In an ideal world, multiple components could be produced in a single piece, or coupled and installed in perfect alignment. However, in the real world, separate components must be brought together and connected onsite. Couplings are required to transmit rotational forces (torque) between two lengths of shaft, and despite the most rigorous attempts, alignment and lubrication is never perfect.
Misalignment can occur as either an offset or as an angular displacement on two of the possible three axes. The third axis, in the longitudinal direction, is not commonly measured, though errors in this direction can result in constant excessive thrust loads in a system.
For major installations, such as large compressors, wire alignment methods are used. Smaller applications have traditionally used rim dial indicator readings to quantify and correct misalignment, though optical laser indicators are rapidly gaining in popularity due to their ease of use and accuracy.
Efforts are also made to compensate for thermal growth that occurs in equipment during operation.
Attempts are made to preheat or cool equipment to normal operating conditions before performing alignment checks. Alternatively, calculations of anticipated thermal growth can be used.
Whatever precautions are taken to make alignments as precise as possible some amount of residual misalignment will inevitably remain. Misalignment forces rigid machine components such as shafts to deflect in order to effectively become aligned.
This deflection stresses the components, causes vibrations, and distributes higher and uneven loads on the structures that support these elements, such as bearings. These stresses can dramatically reduce equipment life and reliability.
Designed properly, couplings can absorb misalignment forces so that more expensive, critical, and sensitive components may be saved. While rotating shafts appear sturdy, the bearings which support them are some of the most sensitive precision components in the drive train.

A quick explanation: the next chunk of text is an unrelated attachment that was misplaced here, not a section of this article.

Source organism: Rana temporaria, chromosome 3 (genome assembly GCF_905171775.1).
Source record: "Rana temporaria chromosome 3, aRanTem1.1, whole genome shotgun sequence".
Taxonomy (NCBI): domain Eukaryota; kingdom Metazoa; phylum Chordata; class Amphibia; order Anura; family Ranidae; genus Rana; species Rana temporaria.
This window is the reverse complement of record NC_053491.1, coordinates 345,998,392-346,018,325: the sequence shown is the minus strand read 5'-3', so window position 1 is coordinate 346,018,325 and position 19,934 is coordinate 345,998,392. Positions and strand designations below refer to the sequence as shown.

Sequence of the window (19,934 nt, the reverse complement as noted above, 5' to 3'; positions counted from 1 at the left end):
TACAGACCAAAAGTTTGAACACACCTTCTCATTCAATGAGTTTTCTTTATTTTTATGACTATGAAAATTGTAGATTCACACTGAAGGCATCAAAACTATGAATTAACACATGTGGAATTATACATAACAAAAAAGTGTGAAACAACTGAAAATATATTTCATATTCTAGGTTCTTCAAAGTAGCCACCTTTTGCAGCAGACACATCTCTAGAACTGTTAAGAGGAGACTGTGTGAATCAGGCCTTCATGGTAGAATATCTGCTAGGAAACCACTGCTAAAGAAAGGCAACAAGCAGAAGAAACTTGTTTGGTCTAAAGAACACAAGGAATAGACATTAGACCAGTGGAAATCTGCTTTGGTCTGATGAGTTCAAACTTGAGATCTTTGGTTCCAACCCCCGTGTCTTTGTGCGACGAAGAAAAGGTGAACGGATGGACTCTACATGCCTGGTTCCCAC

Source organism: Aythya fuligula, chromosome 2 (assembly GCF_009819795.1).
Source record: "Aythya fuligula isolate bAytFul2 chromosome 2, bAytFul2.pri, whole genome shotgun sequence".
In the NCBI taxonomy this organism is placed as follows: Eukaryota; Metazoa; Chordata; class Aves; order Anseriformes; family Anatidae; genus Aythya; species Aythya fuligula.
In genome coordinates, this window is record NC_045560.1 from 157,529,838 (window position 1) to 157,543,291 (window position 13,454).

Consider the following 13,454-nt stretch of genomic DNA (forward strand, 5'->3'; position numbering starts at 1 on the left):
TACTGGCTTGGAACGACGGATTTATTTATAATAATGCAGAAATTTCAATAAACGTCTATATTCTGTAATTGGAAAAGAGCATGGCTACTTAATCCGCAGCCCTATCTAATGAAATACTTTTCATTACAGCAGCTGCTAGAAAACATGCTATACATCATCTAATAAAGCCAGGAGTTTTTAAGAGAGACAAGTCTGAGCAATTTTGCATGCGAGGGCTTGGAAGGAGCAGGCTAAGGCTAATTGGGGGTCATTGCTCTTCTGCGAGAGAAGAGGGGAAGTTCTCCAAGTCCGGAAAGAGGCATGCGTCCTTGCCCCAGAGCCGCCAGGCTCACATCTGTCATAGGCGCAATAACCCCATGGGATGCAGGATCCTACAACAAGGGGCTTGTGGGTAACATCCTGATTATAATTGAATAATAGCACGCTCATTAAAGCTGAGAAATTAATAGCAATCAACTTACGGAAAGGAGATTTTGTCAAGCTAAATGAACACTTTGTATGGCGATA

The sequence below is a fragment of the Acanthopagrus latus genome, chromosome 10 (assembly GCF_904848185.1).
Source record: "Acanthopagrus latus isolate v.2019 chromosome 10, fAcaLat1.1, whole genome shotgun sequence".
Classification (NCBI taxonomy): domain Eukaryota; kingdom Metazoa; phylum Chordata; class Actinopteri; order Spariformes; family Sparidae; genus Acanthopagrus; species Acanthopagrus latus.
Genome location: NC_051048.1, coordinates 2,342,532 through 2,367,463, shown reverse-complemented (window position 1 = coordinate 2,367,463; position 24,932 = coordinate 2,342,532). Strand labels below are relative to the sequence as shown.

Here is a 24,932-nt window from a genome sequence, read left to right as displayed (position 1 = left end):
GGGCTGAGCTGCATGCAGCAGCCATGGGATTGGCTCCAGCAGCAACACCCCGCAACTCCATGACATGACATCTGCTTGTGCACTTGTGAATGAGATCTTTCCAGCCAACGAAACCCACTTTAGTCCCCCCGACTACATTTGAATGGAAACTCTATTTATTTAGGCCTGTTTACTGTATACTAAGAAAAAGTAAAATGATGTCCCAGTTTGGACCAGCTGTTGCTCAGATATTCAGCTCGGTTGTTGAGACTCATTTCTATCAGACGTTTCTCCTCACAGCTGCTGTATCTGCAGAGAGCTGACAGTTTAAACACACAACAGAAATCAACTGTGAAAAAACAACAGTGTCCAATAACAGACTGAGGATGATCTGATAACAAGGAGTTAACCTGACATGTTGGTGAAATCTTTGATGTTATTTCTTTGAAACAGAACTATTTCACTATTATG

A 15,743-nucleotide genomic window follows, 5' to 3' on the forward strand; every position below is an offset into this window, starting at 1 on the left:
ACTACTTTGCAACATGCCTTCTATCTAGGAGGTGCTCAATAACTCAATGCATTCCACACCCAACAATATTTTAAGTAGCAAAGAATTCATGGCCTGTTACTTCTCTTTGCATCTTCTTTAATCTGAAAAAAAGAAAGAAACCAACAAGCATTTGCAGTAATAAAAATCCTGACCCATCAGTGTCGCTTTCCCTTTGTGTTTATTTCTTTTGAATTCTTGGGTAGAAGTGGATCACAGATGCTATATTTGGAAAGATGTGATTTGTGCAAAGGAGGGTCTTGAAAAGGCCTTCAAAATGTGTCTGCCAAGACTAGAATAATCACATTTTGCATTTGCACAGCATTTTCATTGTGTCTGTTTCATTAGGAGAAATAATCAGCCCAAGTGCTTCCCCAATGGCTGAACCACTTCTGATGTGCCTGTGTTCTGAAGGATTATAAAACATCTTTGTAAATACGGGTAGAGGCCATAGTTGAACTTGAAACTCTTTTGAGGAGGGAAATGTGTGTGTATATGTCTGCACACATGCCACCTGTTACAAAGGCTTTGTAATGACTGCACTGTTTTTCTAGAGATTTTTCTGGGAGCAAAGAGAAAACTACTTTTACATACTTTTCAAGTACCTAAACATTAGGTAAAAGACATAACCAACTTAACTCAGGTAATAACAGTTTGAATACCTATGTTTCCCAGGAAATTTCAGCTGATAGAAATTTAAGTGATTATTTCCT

Acceptable life can be expected from any of these devices only if proper maintenance is performed. Lubricant levels and quality must be verified through periodic checks and appropriate actions must be taken. Gear couplings require perhaps the most maintenance. Typical relubrication intervals are six months to one year, depending upon application severity and stuff experience.
All maintenance tasks must be performed with attention paid to lubricant contamination control.
Improper removal of solvents used to clean couplings during inspections and flushing operations can lead to significant viscous thinning of the lubricant in operation, or detrimental reactions with grease-thickening materials.
All couplings will endure significantly better when the demands placed on them are reduced. Consider the first line of defense to be a minimization of shock loading, including hard starts and sudden load reversals. Sometimes operational demands make this impossible. The principal source of loading in coupling systems can be controlled to a great extent, however. Proper alignment is considered a high-priority, precision maintenance functions.
Use vibration analysis, airborne ultrasound directly in the area of the coupling and thermography during operation to identify couplings that are not in alignment, as even the sturdiest foundations shift over time. Certainly, check for proper alignment whenever intrusive maintenance or repairs are performed on the coupled components.